This leads me nicely into the discussion of scaling. The biggest problem with "end-game" pvp is that once there is a "best" gear category, the game either becomes stale, or there is better gear added in a latter patch. The latter situation is one that Blizzard has decided to take up. So, a rogue will have a full set of end-game gear, play with it for a while, then Blizzard will announce that a new set of end-game gear is coming out which is better in every way to the last set. To keep the content fresh, the weapons do more damage, the armor has more stat point allocation which makes the rogue do more damage, there is more stat points added (read: resilience in TBC and armor penetration in the latest patches), and finally, there is some armor added.

What's wrong with this? Well, the classes that rely on certain stats scaling versus others simply do not keep up with the rest. For instance, that same rogue will upgrade his weapons when the next "end-game" gear sets are released, which will improve his damage output by 50 damage per swing (as an example... not as exact data) against a mob with no armor. A casting class will improve their spell damage by 50 per averaged cast (the tick of a dot, the damage of a 1.5 second cast spell, etc). However, the rogue also gets some more stats, such as armor penetration, and haste rating, etc, which will make their damage output scale faster than the expected 50 damage per swing. Similarly, casters will get some spell haste rating, but there is no stat equal to armor penetration, and they do not get additional armor to compensate against armor penetration.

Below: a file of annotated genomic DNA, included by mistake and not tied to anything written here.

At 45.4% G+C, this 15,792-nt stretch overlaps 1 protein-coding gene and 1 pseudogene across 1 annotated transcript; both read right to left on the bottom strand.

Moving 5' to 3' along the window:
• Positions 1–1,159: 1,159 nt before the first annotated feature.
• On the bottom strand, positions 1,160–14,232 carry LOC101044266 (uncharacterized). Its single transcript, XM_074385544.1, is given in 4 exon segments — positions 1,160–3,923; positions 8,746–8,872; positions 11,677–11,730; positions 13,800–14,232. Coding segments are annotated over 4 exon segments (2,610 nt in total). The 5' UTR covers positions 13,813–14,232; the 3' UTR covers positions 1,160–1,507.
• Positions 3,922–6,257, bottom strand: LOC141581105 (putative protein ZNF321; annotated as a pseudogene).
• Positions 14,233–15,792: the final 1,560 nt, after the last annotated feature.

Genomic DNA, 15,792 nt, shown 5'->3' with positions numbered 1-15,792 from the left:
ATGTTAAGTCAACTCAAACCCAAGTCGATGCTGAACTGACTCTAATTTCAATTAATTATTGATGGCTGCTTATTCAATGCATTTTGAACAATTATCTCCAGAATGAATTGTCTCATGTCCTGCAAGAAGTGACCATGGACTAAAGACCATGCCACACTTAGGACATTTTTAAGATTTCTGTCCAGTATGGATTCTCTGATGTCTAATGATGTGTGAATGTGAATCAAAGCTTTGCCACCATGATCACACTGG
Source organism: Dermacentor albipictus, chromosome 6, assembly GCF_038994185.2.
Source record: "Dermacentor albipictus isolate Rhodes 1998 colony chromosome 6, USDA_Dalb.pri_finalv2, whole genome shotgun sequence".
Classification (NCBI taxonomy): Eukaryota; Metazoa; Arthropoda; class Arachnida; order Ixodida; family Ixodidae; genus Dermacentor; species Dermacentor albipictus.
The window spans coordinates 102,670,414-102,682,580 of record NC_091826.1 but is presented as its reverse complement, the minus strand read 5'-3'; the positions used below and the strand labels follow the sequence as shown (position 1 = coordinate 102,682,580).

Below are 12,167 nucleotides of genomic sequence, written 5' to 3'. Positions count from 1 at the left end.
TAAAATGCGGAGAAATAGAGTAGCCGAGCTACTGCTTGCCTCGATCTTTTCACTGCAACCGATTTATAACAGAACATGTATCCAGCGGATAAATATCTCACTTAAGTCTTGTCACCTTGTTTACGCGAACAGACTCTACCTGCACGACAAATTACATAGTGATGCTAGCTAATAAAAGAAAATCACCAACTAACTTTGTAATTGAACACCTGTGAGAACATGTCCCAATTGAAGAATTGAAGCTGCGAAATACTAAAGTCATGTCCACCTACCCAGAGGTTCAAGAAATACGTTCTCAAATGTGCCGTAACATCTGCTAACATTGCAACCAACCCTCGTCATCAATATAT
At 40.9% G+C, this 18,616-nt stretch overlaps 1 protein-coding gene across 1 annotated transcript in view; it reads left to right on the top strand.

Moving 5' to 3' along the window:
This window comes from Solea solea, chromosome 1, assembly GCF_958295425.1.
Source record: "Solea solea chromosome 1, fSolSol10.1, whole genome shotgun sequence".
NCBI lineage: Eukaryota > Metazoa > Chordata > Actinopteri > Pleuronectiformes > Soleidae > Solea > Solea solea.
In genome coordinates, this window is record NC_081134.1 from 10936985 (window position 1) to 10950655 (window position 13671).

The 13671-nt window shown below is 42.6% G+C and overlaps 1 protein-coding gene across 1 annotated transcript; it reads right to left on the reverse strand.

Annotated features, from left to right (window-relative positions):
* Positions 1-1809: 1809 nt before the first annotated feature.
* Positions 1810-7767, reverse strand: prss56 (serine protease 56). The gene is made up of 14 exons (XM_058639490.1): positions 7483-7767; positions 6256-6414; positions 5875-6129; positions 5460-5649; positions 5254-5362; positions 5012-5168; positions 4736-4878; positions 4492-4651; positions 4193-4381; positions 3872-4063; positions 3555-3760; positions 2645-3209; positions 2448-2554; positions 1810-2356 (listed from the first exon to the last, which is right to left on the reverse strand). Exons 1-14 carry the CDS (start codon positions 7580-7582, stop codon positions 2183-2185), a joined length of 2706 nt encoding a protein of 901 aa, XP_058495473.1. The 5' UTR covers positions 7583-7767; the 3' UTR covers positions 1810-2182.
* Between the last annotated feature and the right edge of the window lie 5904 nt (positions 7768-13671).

Back in the 60s days, shadow priests were one of the best dueling classes because they had a relatively high armor value coupled with a 15% physical damage reduction and damage abilities that would continue doing damage even if the priest were running away from their opponent. Now, their armor is the lowest, which provides essentially no physical damage reduction, except by shadow form which amounted to a shield in the hands of a paladin or a shamang. So, now that we are nearing season 4 in arena, the shadow priests are falling behing in terms of scaling because their survivability no longer scales with gear, and their opponent's ability to do damage through their mitigation is still scaling.

Very sad times... similarly, ferals are scaling poorly too, but they are so lacking in abilities that the similarities tend to end there. Shadow priests have a silence and an AoE fear, both can be used in small-scale pvp to control a target for a good duration of time. Ferals have cyclone, which forces them to leave their primary damage form to control a target, and it costs mana to get back into form. Feral needs reduced mana on shapeshifting, a snare, and a fear (a la warriors) before they will be arena viable. Hopefully, Wrath of the Lich King will help in these avenues.